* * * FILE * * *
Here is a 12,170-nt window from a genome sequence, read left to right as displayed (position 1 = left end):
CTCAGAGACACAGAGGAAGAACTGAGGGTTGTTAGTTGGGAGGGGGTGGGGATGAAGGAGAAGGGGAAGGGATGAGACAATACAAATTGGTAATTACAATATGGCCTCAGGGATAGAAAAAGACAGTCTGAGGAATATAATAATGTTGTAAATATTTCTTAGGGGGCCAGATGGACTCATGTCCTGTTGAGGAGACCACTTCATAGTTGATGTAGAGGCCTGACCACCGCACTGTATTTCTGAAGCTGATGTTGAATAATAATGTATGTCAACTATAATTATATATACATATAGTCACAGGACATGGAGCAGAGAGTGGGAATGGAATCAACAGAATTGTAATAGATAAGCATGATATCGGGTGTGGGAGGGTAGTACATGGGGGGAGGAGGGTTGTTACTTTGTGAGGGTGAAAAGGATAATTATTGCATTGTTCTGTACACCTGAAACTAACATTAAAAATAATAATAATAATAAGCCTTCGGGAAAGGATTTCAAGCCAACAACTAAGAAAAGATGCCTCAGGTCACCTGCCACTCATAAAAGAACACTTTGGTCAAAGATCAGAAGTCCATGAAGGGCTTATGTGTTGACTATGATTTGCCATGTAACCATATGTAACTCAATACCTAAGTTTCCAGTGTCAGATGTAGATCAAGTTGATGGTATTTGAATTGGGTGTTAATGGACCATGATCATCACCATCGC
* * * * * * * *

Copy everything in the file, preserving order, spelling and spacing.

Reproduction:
Here is a 12,170-nt window from a genome sequence, read left to right as displayed (position 1 = left end):
CTCAGAGACACAGAGGAAGAACTGAGGGTTGTTAGTTGGGAGGGGGTGGGGATGAAGGAGAAGGGGAAGGGATGAGACAATACAAATTGGTAATTACAATATGGCCTCAGGGATAGAAAAAGACAGTCTGAGGAATATAATAATGTTGTAAATATTTCTTAGGGGGCCAGATGGACTCATGTCCTGTTGAGGAGACCACTTCATAGTTGATGTAGAGGCCTGACCACCGCACTGTATTTCTGAAGCTGATGTTGAATAATAATGTATGTCAACTATAATTATATATACATATAGTCACAGGACATGGAGCAGAGAGTGGGAATGGAATCAACAGAATTGTAATAGATAAGCATGATATCGGGTGTGGGAGGGTAGTACATGGGGGGAGGAGGGTTGTTACTTTGTGAGGGTGAAAAGGATAATTATTGCATTGTTCTGTACACCTGAAACTAACATTAAAAATAATAATAATAATAAGCCTTCGGGAAAGGATTTCAAGCCAACAACTAAGAAAAGATGCCTCAGGTCACCTGCCACTCATAAAAGAACACTTTGGTCAAAGATCAGAAGTCCATGAAGGGCTTATGTGTTGACTATGATTTGCCATGTAACCATATGTAACTCAATACCTAAGTTTCCAGTGTCAGATGTAGATCAAGTTGATGGTATTTGAATTGGGTGTTAATGGACCATGATCATCACCATCGC